Tuesday 21 January 2020

Aidan Fitzmaurice: 'The challenge now for Troy Parrott is to sustain rise beyond teenage dreams'

Jose Mourinho hands the ball to Troy Parrott after Tottenham’s victory. Photo: Jonathan Brady/PA Wire
Jose Mourinho hands the ball to Troy Parrott after Tottenham’s victory. Photo: Jonathan Brady/PA Wire

Aidan Fitzmaurice

Troy Parrott had some excess baggage when he headed home after his day's work in London on Saturday, the teenager taking away the match ball as a souvenir from his Premier League debut.

He also had a large pat on the back from his manager, with a hint of more opportunities to come from Jose Mourinho who was eager to make a point about his apparent lack of belief in young players by giving Parrott a run out in Tottenham's 5-0 win over Burnley.

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"It was his debut and I think it had a much bigger meaning to a kid who last week was playing against others his age in the UEFA Youth League," Mourinho said, hinting at some action for Parrott in Wednesday's Champions League game away to Bayern Munich.

Parrott's arrival on the Premier League stage means that the Republic of Ireland now have three teenagers playing first-team football at that level - a burst of youth not seen in a long time - as Michael Obafemi and Aaron Connolly, both 19, have also appeared in the English top flight this season with Southampton and Brighton respectively.

For a long time there was a worrying trend in the Premier League as Irish players were becoming rarer - and older - at that level.

It's not so long ago that the fountain of youth had dried up so much that Cyrus Christie was named as Ireland's Young Player of the Year - when he was 25.

Parrott's debut is a good news story in a time of crisis for the Irish game, and in another era a certain FAI CEO would probably have even issued a press release packed with his own quotes to trumpet the fact.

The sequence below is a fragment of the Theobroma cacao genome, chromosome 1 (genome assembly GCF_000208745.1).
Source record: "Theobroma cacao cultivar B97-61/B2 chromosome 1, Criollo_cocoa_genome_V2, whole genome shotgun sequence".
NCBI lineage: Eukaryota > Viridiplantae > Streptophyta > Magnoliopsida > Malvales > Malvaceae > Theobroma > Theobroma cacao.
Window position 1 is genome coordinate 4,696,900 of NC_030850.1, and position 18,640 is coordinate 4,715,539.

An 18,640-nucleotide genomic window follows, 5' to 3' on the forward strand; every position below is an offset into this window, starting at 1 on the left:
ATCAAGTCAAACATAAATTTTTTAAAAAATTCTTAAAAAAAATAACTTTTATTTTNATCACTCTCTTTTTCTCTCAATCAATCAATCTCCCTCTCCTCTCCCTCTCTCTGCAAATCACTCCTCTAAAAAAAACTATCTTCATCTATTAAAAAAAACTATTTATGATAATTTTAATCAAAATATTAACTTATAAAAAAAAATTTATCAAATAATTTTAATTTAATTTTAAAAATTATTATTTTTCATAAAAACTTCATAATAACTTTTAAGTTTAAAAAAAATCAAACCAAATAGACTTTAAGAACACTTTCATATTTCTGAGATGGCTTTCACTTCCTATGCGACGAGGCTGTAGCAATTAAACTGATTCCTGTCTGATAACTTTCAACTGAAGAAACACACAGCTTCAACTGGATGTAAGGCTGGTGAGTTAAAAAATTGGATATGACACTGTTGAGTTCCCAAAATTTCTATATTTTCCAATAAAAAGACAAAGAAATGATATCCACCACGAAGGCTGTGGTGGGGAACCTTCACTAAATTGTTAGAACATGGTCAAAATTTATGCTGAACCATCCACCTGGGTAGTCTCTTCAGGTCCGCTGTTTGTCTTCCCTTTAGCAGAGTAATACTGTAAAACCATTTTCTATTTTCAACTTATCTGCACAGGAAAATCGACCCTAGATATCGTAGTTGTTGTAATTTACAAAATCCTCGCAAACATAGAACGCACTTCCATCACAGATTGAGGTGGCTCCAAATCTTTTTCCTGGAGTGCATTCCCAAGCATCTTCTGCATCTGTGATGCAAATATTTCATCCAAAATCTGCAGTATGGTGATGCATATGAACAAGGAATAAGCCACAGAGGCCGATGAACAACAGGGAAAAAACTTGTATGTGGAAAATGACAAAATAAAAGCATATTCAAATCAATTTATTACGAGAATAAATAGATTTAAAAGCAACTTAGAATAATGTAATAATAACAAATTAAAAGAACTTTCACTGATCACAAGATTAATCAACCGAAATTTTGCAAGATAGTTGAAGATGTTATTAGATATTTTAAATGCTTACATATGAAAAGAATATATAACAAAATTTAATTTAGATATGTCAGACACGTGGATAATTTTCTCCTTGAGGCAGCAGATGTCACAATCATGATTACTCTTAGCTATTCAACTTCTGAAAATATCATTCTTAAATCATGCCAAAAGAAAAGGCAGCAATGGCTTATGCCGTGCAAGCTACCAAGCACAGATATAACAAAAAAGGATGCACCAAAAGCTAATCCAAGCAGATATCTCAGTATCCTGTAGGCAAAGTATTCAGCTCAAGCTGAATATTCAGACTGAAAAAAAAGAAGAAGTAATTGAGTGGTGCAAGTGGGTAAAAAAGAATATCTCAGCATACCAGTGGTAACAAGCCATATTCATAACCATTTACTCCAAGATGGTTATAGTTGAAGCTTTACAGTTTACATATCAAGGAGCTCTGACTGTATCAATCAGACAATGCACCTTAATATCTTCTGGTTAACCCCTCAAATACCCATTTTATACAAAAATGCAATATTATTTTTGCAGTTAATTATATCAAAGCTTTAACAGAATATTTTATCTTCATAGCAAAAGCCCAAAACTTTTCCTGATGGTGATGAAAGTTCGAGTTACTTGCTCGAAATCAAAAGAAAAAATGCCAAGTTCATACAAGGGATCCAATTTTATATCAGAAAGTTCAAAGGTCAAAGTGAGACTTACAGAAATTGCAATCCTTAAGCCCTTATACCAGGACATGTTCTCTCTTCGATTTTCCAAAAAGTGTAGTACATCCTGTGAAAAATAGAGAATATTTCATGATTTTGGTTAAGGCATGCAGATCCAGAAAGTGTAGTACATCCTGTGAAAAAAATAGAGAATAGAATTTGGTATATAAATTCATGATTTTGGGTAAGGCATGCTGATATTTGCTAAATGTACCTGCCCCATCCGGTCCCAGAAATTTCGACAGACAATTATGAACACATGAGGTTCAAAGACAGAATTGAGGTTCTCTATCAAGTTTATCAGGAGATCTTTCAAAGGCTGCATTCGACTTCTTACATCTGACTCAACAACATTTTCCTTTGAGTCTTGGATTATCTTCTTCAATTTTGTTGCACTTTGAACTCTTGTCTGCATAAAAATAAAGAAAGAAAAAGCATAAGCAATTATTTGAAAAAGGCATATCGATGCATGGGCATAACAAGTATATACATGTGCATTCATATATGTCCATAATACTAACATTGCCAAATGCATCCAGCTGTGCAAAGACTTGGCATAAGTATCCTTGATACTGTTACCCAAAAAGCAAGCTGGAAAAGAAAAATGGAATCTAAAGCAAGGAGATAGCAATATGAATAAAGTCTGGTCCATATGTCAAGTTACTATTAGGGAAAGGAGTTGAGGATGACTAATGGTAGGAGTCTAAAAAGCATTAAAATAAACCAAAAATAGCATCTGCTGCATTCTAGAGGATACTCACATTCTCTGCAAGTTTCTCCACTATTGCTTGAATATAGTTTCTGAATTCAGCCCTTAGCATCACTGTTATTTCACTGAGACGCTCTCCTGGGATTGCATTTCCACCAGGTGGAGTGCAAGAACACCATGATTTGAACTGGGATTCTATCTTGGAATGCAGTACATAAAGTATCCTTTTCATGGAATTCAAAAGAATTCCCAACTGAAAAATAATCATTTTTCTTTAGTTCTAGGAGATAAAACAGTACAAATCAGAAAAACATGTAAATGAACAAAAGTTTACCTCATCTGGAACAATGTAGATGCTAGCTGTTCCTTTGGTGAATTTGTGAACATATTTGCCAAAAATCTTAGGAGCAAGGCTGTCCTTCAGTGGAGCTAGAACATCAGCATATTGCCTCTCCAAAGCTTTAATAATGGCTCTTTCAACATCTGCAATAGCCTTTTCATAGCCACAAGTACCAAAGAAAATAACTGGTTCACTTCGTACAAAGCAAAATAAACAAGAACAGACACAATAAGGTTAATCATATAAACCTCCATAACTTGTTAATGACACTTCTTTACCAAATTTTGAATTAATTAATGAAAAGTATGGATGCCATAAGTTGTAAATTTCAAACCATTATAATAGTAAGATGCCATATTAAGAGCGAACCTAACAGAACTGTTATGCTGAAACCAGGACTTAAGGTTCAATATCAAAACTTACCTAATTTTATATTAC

But we need to be careful with Parrott, as the track record of Irish teenagers at this level is not so encouraging. Many have recently found that early promise hard to back up.

Outside of the current trio (Parrott, Obafemi and Connolly), in the last decade eight Irish players appeared in the Premier League while in their teens.

Only one would become a Premier League regular (Ciaran Clark, who made his Aston Villa debut at 18).

Just one played Premier League football again after his debut season (Greg Cunningham, a 19-year-old debutant with Manchester City in 2010 who reappeared in the Premier with Cardiff City).

From the rest of those Irish Premier League teens, just one (Derrick Williams) has gone on to win senior caps as the others earn their crust in the UK's lower leagues (Reece Grego-Cox, Anthony Forde, Michael Harriman, Aaron Doran).

Another one-time teen star, Kevin Toner (four Premier League games for Aston Villa in 2016 when he was 18) has just dropped out of senior football to play at junior level in Meath.

In a previous generation, exiles like Damien Duff and Richard Dunne sustained things beyond teenage dreams. That's the challenge now facing Parrott.

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